I'll start with a simple one, but will add more in days to come.

Questions for Atheists: Part One: "How did you become an atheist?"
My own answer: "This is a question that will elicit a different answer from every atheist you ask, and some might not even understand the question as they may simply never have been otherwise. Very shortly I'll pass on a couple of accounts I got from other non-believers, but for the time being here's a brief outline of my personal experience so that's out of the way and you know where I'm coming from.

I was brought up to be a Christian; my parents weren't very devout but they sent me to a Church of England primary school because it was the best in the area. It was a small and slightly posh school, and we sung hymns and said prayers every morning at assembly as well as learning about Jahweh and Jesus in our lessons; to me, this stuff was simply fact just as I was learning that 2 + 2 = 4 was fact, it just wasn't in my makeup to question what adults were teaching me. We also had regular trips to the parish church, so although one thinks of the C of E as a rather moderate and undemanding organisation there was quite a lot to take in and a lot more saturation than you might think looking at it from the outside.

At home, my parents didn't exactly reinforce what I was learning at school but they didn't contradict it either; I was allowed to conclude that what my teachers and the vicar were telling me must be right. I was also, of course, exposed to the belief of my friends and their parents; these ranged from people who made no reference at all to Jesus or to the Bible in my presence through to one family in particular – the matriarch of which taught me to play the flute – that was so severely religious as to be genuinely very intimidating to me. The lady who taught me to play the flute troubled me especially. because from what I had been taught a Christian was inherently a good, kind person and the more Christian the better; this woman was the most devout Christian I had ever encountered, but she scared the crap out of me and not for no reason. Bluntly, she was not a kind or even a pleasant person, and I became thoroughly confused trying to reconcile this with the notion that because she prayed a lot and spent half her life in church she must be; I ended up trying desperately to ingratiate myself to her, probably only irritating her and making her more impatient and hectoring towards me.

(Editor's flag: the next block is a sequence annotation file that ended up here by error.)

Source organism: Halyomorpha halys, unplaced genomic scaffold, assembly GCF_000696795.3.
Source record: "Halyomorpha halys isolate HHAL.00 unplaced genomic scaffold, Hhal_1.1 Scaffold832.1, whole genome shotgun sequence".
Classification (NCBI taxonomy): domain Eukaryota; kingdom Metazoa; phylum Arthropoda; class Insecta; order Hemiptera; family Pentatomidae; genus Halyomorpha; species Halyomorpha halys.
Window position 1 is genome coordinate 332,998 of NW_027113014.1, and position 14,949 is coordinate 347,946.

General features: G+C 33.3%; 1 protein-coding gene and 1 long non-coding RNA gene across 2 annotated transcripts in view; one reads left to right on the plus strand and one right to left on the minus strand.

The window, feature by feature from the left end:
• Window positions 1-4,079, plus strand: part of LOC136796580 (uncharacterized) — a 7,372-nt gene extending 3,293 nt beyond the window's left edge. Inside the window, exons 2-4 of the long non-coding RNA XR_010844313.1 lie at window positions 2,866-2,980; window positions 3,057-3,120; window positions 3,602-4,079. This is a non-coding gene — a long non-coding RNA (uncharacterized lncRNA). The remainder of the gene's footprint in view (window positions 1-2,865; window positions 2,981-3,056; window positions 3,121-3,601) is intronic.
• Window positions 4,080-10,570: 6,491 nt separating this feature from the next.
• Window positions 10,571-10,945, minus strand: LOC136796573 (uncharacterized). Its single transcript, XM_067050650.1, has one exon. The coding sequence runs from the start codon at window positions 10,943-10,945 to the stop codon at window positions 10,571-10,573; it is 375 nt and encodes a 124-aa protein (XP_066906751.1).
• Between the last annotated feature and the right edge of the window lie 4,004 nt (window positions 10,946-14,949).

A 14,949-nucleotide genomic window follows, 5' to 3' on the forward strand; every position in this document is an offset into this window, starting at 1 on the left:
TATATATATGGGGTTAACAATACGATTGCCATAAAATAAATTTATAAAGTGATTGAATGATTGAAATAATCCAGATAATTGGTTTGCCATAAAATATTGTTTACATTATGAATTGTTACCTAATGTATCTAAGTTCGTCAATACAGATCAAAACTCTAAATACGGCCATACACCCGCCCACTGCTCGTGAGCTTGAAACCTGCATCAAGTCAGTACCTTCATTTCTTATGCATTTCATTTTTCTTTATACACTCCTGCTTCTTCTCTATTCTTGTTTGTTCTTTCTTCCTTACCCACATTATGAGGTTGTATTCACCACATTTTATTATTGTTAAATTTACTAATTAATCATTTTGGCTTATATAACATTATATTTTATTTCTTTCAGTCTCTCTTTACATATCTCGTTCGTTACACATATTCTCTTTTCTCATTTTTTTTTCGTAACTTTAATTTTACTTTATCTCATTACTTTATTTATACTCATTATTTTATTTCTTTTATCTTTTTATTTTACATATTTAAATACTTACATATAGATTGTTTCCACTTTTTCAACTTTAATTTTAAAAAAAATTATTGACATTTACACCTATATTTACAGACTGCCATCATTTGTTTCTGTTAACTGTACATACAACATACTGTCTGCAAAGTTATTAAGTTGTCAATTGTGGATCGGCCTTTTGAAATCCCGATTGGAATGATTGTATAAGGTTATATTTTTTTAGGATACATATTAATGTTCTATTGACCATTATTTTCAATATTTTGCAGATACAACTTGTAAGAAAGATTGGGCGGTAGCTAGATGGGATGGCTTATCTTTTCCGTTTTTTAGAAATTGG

Anyway, partly because I grew up in a small, almost exclusively white and Christian town in Yorkshire and partly because my memories of my childhood incline me to be astonished that I didn't bounce off walls through sheer doziness, I had not the smallest inkling until I was about halfway through primary school that there was any debate at all about the accuracy of Christianity – or, in fact, that there were any other options available or any other ways of thinking.